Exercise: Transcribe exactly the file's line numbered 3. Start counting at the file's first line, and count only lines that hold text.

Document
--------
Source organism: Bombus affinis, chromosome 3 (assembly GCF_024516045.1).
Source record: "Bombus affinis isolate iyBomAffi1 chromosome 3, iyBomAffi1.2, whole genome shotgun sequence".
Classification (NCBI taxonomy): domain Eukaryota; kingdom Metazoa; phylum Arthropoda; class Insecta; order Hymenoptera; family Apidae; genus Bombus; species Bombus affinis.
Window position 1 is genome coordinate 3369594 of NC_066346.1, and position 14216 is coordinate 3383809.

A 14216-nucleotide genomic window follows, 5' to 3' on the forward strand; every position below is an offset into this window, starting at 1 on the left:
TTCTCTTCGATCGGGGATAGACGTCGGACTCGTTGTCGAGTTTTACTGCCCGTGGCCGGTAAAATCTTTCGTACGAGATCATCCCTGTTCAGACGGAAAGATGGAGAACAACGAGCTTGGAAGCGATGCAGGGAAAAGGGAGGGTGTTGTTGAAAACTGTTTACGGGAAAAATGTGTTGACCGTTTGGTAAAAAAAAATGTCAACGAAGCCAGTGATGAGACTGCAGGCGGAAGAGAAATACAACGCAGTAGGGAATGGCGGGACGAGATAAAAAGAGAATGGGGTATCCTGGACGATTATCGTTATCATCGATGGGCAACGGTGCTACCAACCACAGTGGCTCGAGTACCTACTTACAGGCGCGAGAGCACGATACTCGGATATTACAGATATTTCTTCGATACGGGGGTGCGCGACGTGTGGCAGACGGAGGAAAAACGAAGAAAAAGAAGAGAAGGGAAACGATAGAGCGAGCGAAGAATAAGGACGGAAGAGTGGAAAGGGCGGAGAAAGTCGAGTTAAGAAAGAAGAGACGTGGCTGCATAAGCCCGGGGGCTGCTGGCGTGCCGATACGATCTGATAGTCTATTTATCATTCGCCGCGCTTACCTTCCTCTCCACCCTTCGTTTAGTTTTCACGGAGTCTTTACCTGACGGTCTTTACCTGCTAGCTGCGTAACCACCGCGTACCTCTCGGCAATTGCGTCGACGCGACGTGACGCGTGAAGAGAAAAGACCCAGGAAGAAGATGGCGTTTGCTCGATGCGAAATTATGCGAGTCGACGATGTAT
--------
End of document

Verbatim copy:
Classification (NCBI taxonomy): domain Eukaryota; kingdom Metazoa; phylum Arthropoda; class Insecta; order Hymenoptera; family Apidae; genus Bombus; species Bombus affinis.